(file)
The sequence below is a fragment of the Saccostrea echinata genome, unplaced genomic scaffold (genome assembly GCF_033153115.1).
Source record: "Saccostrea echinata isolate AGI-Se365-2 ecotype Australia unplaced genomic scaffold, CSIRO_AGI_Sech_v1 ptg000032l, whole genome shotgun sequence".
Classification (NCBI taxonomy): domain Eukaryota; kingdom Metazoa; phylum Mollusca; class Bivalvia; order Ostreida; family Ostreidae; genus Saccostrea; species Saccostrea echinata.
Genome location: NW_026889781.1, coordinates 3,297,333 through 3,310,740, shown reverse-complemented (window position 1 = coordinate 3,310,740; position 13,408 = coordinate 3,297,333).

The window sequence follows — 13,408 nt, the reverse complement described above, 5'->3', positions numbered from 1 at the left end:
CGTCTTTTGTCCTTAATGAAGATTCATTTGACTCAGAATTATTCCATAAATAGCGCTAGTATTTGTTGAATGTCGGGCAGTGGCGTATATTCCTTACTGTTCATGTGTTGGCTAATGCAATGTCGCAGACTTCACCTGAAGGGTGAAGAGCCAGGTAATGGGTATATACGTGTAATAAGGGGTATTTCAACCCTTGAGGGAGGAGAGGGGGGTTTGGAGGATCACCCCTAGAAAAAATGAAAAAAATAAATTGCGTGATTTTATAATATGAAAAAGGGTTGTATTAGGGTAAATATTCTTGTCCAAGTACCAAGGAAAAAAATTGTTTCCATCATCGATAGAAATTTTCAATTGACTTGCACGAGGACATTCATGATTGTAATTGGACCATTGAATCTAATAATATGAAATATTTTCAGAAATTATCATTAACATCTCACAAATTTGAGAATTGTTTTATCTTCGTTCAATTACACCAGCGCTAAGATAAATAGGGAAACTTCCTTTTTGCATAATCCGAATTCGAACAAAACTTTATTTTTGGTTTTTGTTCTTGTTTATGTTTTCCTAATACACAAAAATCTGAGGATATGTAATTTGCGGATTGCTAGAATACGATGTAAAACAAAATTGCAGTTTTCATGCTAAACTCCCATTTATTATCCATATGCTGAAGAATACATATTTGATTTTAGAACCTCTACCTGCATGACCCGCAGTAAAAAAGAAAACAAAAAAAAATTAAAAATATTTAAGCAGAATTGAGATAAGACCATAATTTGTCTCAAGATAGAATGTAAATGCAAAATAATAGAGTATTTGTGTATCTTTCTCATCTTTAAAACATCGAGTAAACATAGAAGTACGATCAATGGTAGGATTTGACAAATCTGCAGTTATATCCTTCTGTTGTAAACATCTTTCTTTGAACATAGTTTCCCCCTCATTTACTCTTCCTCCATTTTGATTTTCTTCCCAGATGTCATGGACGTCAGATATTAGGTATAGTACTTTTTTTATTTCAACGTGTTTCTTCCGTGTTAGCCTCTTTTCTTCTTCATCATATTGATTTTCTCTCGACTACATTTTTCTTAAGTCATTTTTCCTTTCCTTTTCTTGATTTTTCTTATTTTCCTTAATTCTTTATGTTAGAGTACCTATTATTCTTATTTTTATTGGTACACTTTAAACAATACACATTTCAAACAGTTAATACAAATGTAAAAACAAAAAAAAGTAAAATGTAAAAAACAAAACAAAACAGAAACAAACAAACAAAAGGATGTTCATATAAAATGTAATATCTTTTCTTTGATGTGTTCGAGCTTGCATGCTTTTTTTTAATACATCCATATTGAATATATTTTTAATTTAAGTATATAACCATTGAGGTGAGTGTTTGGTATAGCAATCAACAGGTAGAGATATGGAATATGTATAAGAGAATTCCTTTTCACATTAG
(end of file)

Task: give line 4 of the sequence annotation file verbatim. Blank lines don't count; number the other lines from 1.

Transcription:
Genome location: NW_026889781.1, coordinates 3,297,333 through 3,310,740, shown reverse-complemented (window position 1 = coordinate 3,310,740; position 13,408 = coordinate 3,297,333).